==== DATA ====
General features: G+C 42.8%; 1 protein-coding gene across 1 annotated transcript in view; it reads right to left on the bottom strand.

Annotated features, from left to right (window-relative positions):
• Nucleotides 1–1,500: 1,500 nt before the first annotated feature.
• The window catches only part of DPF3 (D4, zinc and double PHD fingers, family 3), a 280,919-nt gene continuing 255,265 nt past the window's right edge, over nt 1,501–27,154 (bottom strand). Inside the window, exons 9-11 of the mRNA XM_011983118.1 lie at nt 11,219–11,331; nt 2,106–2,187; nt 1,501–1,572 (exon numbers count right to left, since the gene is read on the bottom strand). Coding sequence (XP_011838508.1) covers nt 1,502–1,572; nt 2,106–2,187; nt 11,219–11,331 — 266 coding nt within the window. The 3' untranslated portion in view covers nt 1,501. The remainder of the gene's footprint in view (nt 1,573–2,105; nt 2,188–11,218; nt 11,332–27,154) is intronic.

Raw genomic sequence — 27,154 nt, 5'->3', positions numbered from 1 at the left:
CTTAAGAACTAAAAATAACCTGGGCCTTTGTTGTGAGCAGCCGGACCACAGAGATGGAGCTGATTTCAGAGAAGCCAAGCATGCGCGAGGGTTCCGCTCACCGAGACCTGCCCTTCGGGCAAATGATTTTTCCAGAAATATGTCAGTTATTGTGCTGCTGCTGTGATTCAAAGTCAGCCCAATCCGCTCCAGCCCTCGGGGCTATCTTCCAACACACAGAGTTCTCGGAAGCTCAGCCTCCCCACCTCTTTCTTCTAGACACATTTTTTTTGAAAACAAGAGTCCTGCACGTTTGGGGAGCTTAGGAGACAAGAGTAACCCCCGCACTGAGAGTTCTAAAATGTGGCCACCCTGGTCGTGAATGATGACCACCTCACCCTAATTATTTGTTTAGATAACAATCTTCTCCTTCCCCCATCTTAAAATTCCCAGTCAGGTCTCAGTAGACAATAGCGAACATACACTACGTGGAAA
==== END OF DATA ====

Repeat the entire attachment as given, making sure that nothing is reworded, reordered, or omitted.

General features: G+C 42.8%; 1 protein-coding gene across 1 annotated transcript in view; it reads right to left on the bottom strand.

Annotated features, from left to right (window-relative positions):
• Nucleotides 1–1,500: 1,500 nt before the first annotated feature.
• The window catches only part of DPF3 (D4, zinc and double PHD fingers, family 3), a 280,919-nt gene continuing 255,265 nt past the window's right edge, over nt 1,501–27,154 (bottom strand). Inside the window, exons 9-11 of the mRNA XM_011983118.1 lie at nt 11,219–11,331; nt 2,106–2,187; nt 1,501–1,572 (exon numbers count right to left, since the gene is read on the bottom strand). Coding sequence (XP_011838508.1) covers nt 1,502–1,572; nt 2,106–2,187; nt 11,219–11,331 — 266 coding nt within the window. The 3' untranslated portion in view covers nt 1,501. The remainder of the gene's footprint in view (nt 1,573–2,105; nt 2,188–11,218; nt 11,332–27,154) is intronic.

Raw genomic sequence — 27,154 nt, 5'->3', positions numbered from 1 at the left:
CTTAAGAACTAAAAATAACCTGGGCCTTTGTTGTGAGCAGCCGGACCACAGAGATGGAGCTGATTTCAGAGAAGCCAAGCATGCGCGAGGGTTCCGCTCACCGAGACCTGCCCTTCGGGCAAATGATTTTTCCAGAAATATGTCAGTTATTGTGCTGCTGCTGTGATTCAAAGTCAGCCCAATCCGCTCCAGCCCTCGGGGCTATCTTCCAACACACAGAGTTCTCGGAAGCTCAGCCTCCCCACCTCTTTCTTCTAGACACATTTTTTTTGAAAACAAGAGTCCTGCACGTTTGGGGAGCTTAGGAGACAAGAGTAACCCCCGCACTGAGAGTTCTAAAATGTGGCCACCCTGGTCGTGAATGATGACCACCTCACCCTAATTATTTGTTTAGATAACAATCTTCTCCTTCCCCCATCTTAAAATTCCCAGTCAGGTCTCAGTAGACAATAGCGAACATACACTACGTGGAAA